Taking security over insurance policies
Taking security over insurance policies

The following Banking & Finance practice note provides comprehensive and up to date legal information covering:

  • Taking security over insurance policies
  • Nature of insurance policies
  • In context—taking security over insurance policies
  • Relevant types of security used for insurance policies
  • Identifying the insurance policies
  • Key terms of the assignment document
  • Representations
  • Undertakings
  • Perfecting security over insurance policies and priority
  • Protecting a lender's interest in an insurance policy
  • More...

Rights under insurance policies are a type of contractual right.

Lenders can take security over insurance policies by an assignment by way of security. There are also additional protections that a lender can utilise in relation to insurances, such as having its interest noted on a policy of insurance or being co-insured. These additional protections take different forms and have different benefits for a lender.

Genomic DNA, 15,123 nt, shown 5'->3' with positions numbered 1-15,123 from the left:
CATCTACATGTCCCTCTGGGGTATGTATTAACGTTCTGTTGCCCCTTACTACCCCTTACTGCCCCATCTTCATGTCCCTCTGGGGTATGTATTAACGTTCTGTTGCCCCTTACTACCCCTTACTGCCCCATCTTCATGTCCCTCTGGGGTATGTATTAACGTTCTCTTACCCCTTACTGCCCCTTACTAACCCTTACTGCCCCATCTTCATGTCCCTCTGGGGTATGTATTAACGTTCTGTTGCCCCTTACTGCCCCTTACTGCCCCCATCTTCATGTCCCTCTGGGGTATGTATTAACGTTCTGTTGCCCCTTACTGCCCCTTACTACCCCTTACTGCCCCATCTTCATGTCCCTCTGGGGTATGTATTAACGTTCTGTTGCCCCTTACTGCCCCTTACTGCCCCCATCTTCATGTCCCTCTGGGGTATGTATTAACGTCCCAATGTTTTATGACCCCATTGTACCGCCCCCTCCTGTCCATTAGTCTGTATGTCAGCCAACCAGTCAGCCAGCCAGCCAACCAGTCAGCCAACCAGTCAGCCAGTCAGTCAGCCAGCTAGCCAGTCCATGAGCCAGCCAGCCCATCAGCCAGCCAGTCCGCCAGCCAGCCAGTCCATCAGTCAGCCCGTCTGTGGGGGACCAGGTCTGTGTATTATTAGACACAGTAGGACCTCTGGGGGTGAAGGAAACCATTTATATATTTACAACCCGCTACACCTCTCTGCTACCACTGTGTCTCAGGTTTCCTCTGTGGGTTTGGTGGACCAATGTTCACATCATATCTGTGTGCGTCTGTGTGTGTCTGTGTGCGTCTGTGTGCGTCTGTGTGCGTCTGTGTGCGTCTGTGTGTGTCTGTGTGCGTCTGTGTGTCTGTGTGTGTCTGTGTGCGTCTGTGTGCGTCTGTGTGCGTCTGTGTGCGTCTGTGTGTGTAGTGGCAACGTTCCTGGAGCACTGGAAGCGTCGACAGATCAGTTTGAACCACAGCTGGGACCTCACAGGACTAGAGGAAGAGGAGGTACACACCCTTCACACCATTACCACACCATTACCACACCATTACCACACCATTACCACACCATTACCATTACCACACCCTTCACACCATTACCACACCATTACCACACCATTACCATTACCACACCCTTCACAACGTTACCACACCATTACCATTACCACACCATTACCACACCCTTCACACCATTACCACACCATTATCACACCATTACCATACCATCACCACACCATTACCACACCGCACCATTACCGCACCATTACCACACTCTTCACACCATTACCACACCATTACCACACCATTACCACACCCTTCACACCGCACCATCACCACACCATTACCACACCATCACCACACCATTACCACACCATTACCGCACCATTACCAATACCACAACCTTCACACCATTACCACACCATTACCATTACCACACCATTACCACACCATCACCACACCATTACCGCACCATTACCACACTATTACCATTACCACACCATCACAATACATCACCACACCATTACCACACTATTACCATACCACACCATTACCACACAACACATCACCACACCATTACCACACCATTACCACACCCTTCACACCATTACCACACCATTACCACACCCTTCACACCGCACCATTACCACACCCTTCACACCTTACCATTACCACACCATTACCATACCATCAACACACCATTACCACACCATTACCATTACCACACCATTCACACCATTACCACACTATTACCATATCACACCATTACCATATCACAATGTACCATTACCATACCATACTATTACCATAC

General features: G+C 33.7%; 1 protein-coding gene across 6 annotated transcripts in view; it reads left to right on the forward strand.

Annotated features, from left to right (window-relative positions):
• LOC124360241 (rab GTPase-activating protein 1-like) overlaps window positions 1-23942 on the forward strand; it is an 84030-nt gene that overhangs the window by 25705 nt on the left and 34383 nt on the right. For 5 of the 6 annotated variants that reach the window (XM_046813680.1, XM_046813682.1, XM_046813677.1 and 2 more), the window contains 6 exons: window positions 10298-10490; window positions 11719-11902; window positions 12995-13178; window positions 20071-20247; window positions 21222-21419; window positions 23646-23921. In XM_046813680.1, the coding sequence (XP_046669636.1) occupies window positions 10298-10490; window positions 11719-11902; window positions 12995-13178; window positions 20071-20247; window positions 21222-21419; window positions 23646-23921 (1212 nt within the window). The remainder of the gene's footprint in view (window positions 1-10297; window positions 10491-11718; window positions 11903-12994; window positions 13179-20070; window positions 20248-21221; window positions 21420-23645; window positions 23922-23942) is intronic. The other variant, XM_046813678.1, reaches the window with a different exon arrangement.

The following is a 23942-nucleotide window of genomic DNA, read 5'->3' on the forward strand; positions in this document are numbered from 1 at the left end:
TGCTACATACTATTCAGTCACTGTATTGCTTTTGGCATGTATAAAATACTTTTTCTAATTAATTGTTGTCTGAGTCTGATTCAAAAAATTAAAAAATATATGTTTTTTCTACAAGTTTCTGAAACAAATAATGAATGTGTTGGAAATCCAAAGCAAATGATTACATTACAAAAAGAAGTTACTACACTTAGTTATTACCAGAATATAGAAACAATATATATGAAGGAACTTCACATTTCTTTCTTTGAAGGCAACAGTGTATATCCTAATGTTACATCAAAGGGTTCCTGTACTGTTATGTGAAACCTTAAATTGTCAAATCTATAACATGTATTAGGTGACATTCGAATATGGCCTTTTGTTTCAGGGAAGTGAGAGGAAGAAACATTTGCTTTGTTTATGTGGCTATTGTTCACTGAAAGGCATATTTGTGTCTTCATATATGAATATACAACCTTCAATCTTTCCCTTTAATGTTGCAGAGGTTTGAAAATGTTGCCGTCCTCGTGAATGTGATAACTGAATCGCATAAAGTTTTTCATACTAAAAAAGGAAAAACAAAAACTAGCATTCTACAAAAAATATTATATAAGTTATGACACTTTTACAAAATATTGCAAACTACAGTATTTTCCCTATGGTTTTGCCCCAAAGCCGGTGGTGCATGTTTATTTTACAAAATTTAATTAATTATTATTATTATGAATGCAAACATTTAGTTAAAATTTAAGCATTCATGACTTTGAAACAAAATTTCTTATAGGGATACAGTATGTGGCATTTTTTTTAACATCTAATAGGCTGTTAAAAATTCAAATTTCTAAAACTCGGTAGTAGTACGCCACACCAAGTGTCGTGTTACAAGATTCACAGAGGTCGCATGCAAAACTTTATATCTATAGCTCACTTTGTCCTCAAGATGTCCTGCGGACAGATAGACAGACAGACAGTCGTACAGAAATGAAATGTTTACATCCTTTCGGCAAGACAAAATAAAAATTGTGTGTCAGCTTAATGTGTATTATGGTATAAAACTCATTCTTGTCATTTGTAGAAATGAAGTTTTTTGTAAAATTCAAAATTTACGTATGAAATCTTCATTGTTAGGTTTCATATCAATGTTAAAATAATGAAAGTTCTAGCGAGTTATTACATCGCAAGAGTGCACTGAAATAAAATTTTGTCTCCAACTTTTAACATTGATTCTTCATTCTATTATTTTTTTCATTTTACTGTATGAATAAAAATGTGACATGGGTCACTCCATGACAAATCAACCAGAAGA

This Practice Note will focus on issues relevant to taking security over rights under insurance policies. For information on how to take security over contractual rights in general, see Practice Note: Taking security over contractual rights.

Nature of insurance policies

Rights under insurance policies are not tangible assets. They are a type of contractual right. A contractual right is what is known as a chose in action or thing in action, ie something that is recoverable by legal action as opposed to something that is physically possessed.

Contracts of insurance are a special kind of contract. They are contracts of the utmost good faith, which means that the insured party is under a duty of fair presentation, which, for non-consumer insureds, includes a requirement to:

  1. make a (clear and accessible) disclosure of every material circumstance which the insured knows or ought to know

  2. disclose sufficient information to put a prudent insurer on notice that it needs to make further enquiries, and

  3. ensure that any

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